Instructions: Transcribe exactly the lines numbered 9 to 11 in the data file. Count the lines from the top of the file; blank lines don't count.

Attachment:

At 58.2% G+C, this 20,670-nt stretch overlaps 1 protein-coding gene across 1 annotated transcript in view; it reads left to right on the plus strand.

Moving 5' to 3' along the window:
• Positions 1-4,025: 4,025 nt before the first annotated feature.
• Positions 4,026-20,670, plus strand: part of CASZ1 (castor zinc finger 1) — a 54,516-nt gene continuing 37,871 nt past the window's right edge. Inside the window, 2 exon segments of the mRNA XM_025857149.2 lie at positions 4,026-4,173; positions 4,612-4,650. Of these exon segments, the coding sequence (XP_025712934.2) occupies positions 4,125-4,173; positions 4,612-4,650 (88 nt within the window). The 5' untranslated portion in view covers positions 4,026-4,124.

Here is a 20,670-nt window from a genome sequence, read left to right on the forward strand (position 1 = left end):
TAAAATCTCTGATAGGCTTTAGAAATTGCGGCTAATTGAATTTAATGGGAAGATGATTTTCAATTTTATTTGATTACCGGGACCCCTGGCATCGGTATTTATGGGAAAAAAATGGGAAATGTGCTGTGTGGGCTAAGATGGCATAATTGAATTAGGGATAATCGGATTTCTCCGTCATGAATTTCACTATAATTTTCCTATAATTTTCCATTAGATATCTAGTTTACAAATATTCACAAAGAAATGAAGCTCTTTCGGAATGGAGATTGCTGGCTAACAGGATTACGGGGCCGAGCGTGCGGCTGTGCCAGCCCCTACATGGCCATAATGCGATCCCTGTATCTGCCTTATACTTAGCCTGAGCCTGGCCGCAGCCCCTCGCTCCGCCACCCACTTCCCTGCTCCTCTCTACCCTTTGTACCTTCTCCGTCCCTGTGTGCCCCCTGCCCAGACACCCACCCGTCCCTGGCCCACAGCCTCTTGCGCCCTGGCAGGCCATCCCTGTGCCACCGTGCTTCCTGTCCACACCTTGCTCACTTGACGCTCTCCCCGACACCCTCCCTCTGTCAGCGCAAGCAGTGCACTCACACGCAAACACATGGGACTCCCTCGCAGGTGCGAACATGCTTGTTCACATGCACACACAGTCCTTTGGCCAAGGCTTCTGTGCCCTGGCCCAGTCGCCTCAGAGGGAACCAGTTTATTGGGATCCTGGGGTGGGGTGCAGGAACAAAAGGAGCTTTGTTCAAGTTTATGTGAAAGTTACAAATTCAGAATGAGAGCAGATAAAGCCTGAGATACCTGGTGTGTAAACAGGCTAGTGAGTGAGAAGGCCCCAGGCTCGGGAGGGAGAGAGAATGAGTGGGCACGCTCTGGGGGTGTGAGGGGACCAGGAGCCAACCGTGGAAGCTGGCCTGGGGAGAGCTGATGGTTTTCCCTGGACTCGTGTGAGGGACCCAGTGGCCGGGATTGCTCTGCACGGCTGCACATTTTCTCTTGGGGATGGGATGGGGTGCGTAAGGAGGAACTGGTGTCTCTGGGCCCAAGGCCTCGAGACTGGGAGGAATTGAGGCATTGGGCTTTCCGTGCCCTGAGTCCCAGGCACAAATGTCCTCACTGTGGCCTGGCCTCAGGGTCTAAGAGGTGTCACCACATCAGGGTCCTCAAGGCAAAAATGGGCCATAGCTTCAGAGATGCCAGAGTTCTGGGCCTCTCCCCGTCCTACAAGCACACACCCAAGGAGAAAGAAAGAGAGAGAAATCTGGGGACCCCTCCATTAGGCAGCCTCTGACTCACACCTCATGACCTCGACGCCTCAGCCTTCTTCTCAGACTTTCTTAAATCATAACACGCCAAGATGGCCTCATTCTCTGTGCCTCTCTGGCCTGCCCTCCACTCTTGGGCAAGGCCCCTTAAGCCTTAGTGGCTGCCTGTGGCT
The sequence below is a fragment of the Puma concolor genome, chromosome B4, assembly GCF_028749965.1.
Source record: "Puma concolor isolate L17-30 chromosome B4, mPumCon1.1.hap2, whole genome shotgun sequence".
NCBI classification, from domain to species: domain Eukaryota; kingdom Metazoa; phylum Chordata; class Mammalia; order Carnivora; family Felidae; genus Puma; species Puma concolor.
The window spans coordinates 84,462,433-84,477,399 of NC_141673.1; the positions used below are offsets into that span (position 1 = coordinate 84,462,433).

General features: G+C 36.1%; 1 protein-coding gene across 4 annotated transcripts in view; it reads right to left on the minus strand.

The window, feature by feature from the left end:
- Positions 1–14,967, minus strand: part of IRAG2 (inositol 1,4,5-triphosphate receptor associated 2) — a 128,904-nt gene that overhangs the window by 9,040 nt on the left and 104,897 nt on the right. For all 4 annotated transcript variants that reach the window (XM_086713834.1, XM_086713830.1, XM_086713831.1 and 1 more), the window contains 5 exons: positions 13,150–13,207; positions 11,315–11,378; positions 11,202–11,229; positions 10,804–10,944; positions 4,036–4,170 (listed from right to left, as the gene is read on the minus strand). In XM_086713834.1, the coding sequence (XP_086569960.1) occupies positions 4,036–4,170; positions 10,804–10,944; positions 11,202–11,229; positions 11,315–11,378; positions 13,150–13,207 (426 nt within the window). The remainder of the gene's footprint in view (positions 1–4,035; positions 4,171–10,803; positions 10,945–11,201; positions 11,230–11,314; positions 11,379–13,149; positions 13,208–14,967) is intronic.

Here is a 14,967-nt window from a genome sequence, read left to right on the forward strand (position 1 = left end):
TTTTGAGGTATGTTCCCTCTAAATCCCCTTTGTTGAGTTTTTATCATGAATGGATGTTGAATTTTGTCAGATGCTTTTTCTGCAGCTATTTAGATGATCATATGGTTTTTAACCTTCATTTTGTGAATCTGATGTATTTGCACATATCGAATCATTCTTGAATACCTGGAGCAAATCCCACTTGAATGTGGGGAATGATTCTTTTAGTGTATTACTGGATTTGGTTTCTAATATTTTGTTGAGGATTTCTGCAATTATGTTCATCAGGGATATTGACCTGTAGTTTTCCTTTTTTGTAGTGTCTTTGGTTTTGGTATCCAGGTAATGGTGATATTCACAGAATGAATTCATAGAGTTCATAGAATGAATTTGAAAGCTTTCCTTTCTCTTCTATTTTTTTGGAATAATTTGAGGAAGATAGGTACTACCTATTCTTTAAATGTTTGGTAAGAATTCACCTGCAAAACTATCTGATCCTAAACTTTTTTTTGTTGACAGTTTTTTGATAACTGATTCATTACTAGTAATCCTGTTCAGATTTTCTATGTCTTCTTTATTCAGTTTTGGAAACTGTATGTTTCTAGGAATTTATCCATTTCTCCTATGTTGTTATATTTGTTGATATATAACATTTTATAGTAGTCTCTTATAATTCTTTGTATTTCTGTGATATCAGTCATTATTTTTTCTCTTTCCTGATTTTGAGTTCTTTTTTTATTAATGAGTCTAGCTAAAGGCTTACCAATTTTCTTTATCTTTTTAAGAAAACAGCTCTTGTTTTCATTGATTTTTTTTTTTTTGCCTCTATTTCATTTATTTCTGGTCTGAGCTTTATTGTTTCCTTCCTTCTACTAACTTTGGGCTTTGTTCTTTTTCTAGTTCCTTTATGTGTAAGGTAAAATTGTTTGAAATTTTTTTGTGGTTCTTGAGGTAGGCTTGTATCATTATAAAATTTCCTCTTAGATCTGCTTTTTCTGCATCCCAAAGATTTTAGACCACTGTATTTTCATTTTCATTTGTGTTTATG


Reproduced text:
NCBI classification, from domain to species: domain Eukaryota; kingdom Metazoa; phylum Chordata; class Mammalia; order Carnivora; family Felidae; genus Puma; species Puma concolor.
The window spans coordinates 84,462,433-84,477,399 of NC_141673.1; the positions used below are offsets into that span (position 1 = coordinate 84,462,433).

General features: G+C 36.1%; 1 protein-coding gene across 4 annotated transcripts in view; it reads right to left on the minus strand.